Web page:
On Primary Day in September, I met my friend Jane for lunch at our favorite place for burgers. She was proudly wearing an “I Voted” sticker, so we eagerly shared our thoughts and ideas about the candidates. Then Jane mentioned that upon returning from voting, she ran into a neighbor in her building and the sticker prompted a conversation with her about voting. This neighbor happens to be an older adult who uses a walker. As the two commiserated about how their voting place keeps getting moved farther away, Jane’s neighbor mentioned she wasn’t going to vote because she was unable to procure transportation.
“I guess I should have planned better,” the neighbor said, blaming herself for the city’s failing.
Being the kind person that Jane is, she hailed a cab for her soon-to-be fellow voter and together, they sped off to their polling place. This could be a simple heartwarming story of neighbors watching out for each other, but it’s much more.
Transportation: A Barrier for Older Voters
In the 2016 presidential election, 71 percent of Americans over the age of 65 voted. At first glance this is a promising statistic, especially when compared to voters age 18 to 20 who had only a 46 percent voter turnout. But the 29 percent of older adults who did not vote account for approximately 2,262,000 voters.
As the baby boom generation continues to grow, so will that number, highlighting the importance of understanding the barriers to voting that older adults face. (And recently in Georgia, a group of older black voters were denied access to early voting.)
A potent barrier, as experienced by Jane’s neighbor and many others, is lack of transportation. One study found that, as of 2015, an estimated 54 percent of older adults living in metropolitan areas had poor access to transit. Another study of more than 3.5 million non-driving people over 65 found that more than half reported they stay at home on any given day because they do not have access to transportation. Older residents of car-dependent rural communities often face worse access to transportation.
We can easily assume that the lack of access to transportation leaves many older adults unable to vote — a basic right granted to all U.S. citizens.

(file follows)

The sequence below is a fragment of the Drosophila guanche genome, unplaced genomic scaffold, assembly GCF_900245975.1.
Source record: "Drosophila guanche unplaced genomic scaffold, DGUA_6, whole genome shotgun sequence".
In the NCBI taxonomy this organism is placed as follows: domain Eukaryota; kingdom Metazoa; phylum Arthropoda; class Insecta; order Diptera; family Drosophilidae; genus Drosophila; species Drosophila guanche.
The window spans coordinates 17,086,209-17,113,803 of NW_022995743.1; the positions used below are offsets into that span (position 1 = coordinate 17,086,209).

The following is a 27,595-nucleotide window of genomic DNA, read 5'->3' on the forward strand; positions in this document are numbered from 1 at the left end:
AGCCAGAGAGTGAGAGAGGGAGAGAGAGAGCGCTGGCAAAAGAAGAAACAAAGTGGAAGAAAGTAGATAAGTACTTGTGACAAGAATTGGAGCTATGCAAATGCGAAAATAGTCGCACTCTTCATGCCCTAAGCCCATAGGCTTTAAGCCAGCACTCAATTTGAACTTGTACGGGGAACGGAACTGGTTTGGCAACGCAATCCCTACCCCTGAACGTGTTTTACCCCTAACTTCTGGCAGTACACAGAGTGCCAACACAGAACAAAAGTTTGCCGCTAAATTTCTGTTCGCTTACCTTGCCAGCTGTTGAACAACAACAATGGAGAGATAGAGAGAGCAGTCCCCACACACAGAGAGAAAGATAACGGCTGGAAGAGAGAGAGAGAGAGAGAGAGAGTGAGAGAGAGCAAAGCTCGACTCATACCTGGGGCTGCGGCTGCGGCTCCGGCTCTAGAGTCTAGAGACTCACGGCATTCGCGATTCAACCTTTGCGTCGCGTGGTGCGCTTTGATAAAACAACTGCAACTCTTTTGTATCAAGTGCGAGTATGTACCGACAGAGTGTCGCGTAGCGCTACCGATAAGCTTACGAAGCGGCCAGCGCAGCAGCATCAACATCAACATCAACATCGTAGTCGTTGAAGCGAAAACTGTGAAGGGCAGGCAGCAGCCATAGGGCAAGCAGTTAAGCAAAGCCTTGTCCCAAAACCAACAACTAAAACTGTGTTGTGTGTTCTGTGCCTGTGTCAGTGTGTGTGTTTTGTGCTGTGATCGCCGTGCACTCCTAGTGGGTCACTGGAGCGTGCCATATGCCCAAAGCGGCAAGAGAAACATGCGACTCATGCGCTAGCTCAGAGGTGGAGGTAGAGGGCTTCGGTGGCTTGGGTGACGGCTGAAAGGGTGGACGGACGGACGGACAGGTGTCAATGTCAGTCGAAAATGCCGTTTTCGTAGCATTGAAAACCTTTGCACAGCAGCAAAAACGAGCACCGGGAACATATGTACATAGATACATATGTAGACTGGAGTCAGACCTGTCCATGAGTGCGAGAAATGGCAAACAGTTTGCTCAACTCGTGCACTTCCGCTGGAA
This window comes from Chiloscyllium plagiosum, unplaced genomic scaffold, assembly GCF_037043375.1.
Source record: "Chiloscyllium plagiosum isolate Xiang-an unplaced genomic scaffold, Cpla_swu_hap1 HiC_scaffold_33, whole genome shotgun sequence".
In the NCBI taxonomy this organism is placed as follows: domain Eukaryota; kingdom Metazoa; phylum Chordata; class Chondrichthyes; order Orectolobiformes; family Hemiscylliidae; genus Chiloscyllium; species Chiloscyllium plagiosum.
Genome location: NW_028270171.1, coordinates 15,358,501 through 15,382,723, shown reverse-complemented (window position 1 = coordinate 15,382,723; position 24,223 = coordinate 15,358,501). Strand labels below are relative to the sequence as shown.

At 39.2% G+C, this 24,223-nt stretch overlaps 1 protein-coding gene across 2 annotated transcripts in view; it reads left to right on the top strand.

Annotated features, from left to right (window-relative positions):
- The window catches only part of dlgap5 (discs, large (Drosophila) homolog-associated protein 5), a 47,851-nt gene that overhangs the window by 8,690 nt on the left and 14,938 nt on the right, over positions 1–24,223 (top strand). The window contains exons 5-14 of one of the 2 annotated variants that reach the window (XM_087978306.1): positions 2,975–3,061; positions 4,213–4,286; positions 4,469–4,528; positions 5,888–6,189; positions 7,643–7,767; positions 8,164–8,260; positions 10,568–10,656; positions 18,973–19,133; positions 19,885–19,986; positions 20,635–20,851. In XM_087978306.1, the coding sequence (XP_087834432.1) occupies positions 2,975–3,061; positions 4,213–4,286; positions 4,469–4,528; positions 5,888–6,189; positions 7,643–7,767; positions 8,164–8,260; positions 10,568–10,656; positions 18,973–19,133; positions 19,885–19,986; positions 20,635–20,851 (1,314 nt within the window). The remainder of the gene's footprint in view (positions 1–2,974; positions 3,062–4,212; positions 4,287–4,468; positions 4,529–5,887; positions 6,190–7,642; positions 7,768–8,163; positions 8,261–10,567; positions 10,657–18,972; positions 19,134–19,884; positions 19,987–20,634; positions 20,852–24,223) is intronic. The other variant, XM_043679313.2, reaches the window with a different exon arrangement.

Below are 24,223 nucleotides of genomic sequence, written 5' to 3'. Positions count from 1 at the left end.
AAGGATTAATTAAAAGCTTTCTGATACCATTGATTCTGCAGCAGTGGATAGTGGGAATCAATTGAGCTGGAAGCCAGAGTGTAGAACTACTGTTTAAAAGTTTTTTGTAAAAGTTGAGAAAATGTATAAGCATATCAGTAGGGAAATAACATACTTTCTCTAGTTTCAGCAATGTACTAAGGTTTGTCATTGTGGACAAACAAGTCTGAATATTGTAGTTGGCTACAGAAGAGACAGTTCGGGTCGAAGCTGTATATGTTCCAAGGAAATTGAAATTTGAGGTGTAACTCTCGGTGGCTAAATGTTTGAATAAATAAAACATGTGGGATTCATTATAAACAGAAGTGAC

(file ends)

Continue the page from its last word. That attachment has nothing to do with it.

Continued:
Ride Share Options for Election Day
Uber and Lyft are stepping up to fill the need. Uber will offer free transportation for those heading to the polls for the midterm elections on November 6th. Lyft is offering half-price and free rides to the polling stations. The free rides will be accessible to residents in underserved communities.
But for some older adults, setting up a ride share account is the barrier to using Lyft or Uber. (I helped an 85-year-old neighbor set up her Uber app and she’s using the ride service with ease.)
The challenge is that only 42 percent of Americans over 65 own a smart phone allowing them to use the ride share service apps.
There are several other transportation providers catering to older adults that could be useful on voting day, and some are not dependent on having an app on a smart phone. The following list of some is not exhaustive; individual communities may have local options:
Arrive arranges Lyft or Uber transportation for older adults who call in their request. This serves older adults who do not have a smart phone or who have difficulty using the app.
GoGoGrandparent is an affordable ride service that can be used via telephone or app. GoGoGrandparent monitors and customizes on-demand services such as Uber and Lyft for older adults and their families. The service texts families or caregivers when the door-to-door transportation is complete.
GreatCall uses an operator to order Lyft rides for older adults. Drivers are notified when they are picking up an older passenger and about whether they need special assistance.
Silver Ride drivers spend time with their clients and families to plan outings. Drivers will assist their passenger in getting from the home to the car, and when they arrive at their destination, the drivers walk the client inside. Silver Ride is available in San Francisco only.
RideWith24 can be hailed with a phone call. It’s operational in Southern California, Walnut Creek, Calif., and Scottsdale, Ariz.
The National Volunteer Transportation Center provides resources to approximately 1,000 volunteer driver programs nationwide. The rides are free. A Google search of Volunteer Transportation Centers will help you find a volunteer transportation hub in your community if one exists.
Casting Their Ballots
Other ways to help older friends, families, and neighbors get to the polls include carpooling and assisting them with an absentee ballot. Absentee ballots must be either personally delivered to the appropriate county board of elections no later than the day before the election, or postmarked by a governmental postal service no later than one week before election day.
The boomer generation has lived through years of rich American history and its voices should be heard and honored by an ability to vote. So next month, reach out to your older friends, family members and neighbors and lend a hand to help them cast their ballot.
Next Avenue Editors Also Recommend:
- Why Too Many Older Adults Face Voting Obstacles
- What Older Voters Want in the Midterm Elections
- Service Makes Uber and Lyft More Accessible for Older Adults
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